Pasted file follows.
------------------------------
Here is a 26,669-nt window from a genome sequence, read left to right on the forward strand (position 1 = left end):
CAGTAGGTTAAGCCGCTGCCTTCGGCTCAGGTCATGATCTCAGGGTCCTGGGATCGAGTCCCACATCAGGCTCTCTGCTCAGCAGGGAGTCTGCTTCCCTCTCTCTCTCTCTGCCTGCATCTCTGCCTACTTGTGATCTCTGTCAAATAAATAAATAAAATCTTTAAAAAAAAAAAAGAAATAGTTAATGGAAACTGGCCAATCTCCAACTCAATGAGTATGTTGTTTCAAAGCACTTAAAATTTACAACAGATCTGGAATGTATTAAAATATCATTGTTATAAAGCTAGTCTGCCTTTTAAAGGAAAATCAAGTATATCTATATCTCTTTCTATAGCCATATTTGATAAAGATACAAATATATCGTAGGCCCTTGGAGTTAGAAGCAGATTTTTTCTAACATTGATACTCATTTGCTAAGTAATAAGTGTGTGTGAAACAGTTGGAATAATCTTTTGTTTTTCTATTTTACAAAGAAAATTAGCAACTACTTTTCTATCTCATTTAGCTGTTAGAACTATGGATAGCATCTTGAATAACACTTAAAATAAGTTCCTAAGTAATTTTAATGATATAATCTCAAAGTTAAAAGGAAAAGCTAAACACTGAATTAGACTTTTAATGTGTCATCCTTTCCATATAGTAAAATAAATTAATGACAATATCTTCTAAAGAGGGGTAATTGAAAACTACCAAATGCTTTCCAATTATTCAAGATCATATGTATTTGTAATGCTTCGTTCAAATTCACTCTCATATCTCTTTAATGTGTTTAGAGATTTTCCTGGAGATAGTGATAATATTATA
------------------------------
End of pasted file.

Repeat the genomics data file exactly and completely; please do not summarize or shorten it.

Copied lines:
Here is a 26,669-nt window from a genome sequence, read left to right on the forward strand (position 1 = left end):
CAGTAGGTTAAGCCGCTGCCTTCGGCTCAGGTCATGATCTCAGGGTCCTGGGATCGAGTCCCACATCAGGCTCTCTGCTCAGCAGGGAGTCTGCTTCCCTCTCTCTCTCTCTGCCTGCATCTCTGCCTACTTGTGATCTCTGTCAAATAAATAAATAAAATCTTTAAAAAAAAAAAAGAAATAGTTAATGGAAACTGGCCAATCTCCAACTCAATGAGTATGTTGTTTCAAAGCACTTAAAATTTACAACAGATCTGGAATGTATTAAAATATCATTGTTATAAAGCTAGTCTGCCTTTTAAAGGAAAATCAAGTATATCTATATCTCTTTCTATAGCCATATTTGATAAAGATACAAATATATCGTAGGCCCTTGGAGTTAGAAGCAGATTTTTTCTAACATTGATACTCATTTGCTAAGTAATAAGTGTGTGTGAAACAGTTGGAATAATCTTTTGTTTTTCTATTTTACAAAGAAAATTAGCAACTACTTTTCTATCTCATTTAGCTGTTAGAACTATGGATAGCATCTTGAATAACACTTAAAATAAGTTCCTAAGTAATTTTAATGATATAATCTCAAAGTTAAAAGGAAAAGCTAAACACTGAATTAGACTTTTAATGTGTCATCCTTTCCATATAGTAAAATAAATTAATGACAATATCTTCTAAAGAGGGGTAATTGAAAACTACCAAATGCTTTCCAATTATTCAAGATCATATGTATTTGTAATGCTTCGTTCAAATTCACTCTCATATCTCTTTAATGTGTTTAGAGATTTTCCTGGAGATAGTGATAATATTATA